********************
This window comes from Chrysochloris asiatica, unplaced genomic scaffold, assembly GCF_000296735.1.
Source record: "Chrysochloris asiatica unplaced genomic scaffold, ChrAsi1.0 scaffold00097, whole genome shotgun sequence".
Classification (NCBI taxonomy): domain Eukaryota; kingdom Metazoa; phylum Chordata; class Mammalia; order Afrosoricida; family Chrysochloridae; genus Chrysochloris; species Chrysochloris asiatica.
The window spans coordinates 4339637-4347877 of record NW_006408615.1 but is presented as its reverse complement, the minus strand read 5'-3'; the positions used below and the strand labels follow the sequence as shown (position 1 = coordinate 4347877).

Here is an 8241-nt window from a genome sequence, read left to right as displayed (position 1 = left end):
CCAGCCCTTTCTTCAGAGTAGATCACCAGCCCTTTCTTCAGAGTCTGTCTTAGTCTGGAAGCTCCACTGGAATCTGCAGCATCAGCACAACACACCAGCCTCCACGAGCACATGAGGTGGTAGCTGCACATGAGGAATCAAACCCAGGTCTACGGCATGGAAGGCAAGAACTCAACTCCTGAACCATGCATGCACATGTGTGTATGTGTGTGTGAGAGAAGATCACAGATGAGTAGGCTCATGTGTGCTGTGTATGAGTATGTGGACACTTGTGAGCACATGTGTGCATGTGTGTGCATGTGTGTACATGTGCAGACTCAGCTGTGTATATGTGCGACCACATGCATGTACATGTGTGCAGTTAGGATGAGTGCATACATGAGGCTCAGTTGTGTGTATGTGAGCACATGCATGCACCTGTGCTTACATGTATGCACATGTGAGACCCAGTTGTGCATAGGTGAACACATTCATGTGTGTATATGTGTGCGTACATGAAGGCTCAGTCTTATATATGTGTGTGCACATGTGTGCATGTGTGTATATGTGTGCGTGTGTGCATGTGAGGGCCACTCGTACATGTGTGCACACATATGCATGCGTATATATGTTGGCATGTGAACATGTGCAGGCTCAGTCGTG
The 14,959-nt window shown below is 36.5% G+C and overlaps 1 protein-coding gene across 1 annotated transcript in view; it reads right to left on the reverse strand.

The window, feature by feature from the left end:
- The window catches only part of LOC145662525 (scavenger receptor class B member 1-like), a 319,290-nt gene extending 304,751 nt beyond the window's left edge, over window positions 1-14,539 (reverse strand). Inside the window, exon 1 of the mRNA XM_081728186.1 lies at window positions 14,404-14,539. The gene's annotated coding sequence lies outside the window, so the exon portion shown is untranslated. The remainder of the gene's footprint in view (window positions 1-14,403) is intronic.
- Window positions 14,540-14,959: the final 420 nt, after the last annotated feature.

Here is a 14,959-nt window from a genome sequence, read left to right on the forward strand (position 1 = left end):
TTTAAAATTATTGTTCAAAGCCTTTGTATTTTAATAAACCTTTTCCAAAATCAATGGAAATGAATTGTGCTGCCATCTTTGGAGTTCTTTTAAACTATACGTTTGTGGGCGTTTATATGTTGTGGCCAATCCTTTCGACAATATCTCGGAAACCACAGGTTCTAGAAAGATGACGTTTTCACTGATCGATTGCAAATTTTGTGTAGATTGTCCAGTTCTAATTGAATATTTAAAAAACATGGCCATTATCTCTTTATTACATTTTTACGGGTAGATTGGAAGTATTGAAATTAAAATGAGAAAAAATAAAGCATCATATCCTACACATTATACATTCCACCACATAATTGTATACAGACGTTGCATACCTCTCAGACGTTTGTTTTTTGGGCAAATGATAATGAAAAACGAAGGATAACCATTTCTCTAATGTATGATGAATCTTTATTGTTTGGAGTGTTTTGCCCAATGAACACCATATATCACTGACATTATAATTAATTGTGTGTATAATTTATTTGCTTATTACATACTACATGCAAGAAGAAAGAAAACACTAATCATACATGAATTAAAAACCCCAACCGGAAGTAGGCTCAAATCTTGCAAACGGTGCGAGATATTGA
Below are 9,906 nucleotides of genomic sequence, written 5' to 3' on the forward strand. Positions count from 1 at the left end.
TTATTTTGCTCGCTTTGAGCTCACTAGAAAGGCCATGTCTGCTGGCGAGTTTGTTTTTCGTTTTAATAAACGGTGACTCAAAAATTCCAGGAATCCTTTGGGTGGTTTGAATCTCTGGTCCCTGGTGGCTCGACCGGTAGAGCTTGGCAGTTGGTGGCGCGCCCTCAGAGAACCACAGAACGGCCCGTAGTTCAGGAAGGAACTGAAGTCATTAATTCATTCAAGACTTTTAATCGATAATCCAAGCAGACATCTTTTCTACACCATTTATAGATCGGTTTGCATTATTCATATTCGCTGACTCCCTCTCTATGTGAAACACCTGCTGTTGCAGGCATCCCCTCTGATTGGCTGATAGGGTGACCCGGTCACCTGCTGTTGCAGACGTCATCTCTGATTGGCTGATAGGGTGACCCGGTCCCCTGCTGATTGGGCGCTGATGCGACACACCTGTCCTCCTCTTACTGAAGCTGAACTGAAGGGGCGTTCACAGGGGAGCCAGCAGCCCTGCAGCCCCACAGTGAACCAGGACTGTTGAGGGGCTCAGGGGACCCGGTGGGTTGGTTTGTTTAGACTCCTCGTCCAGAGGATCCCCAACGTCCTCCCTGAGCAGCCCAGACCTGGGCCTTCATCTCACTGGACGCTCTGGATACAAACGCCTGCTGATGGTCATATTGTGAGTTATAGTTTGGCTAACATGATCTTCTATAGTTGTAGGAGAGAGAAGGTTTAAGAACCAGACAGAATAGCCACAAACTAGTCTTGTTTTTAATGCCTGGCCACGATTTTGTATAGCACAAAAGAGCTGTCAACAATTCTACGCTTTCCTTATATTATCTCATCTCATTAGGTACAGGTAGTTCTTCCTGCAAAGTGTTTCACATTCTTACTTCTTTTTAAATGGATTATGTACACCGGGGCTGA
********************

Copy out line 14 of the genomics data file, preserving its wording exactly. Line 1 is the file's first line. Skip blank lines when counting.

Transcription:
TTATTTTGCTCGCTTTGAGCTCACTAGAAAGGCCATGTCTGCTGGCGAGTTTGTTTTTCGTTTTAATAAACGGTGACTCAAAAATTCCAGGAATCCTTTGGGTGGTTTGAATCTCTGGTCCCTGGTGGCTCGACCGGTAGAGCTTGGCAGTTGGTGGCGCGCCCTCAGAGAACCACAGAACGGCCCGTAGTTCAGGAAGGAACTGAAGTCATTAATTCATTCAAGACTTTTAATCGATAATCCAAGCAGACATCTTTTCTACACCATTTATAGATCGGTTTGCATTATTCATATTCGCTGACTCCCTCTCTATGTGAAACACCTGCTGTTGCAGGCATCCCCTCTGATTGGCTGATAGGGTGACCCGGTCACCTGCTGTTGCAGACGTCATCTCTGATTGGCTGATAGGGTGACCCGGTCCCCTGCTGATTGGGCGCTGATGCGACACACCTGTCCTCCTCTTACTGAAGCTGAACTGAAGGGGCGTTCACAGGGGAGCCAGCAGCCCTGCAGCCCCACAGTGAACCAGGACTGTTGAGGGGCTCAGGGGACCCGGTGGGTTGGTTTGTTTAGACTCCTCGTCCAGAGGATCCCCAACGTCCTCCCTGAGCAGCCCAGACCTGGGCCTTCATCTCACTGGACGCTCTGGATACAAACGCCTGCTGATGGTCATATTGTGAGTTATAGTTTGGCTAACATGATCTTCTATAGTTGTAGGAGAGAGAAGGTTTAAGAACCAGACAGAATAGCCACAAACTAGTCTTGTTTTTAATGCCTGGCCACGATTTTGTATAGCACAAAAGAGCTGTCAACAATTCTACGCTTTCCTTATATTATCTCATCTCATTAGGTACAGGTAGTTCTTCCTGCAAAGTGTTTCACATTCTTACTTCTTTTTAAATGGATTATGTACACCGGGGCTGA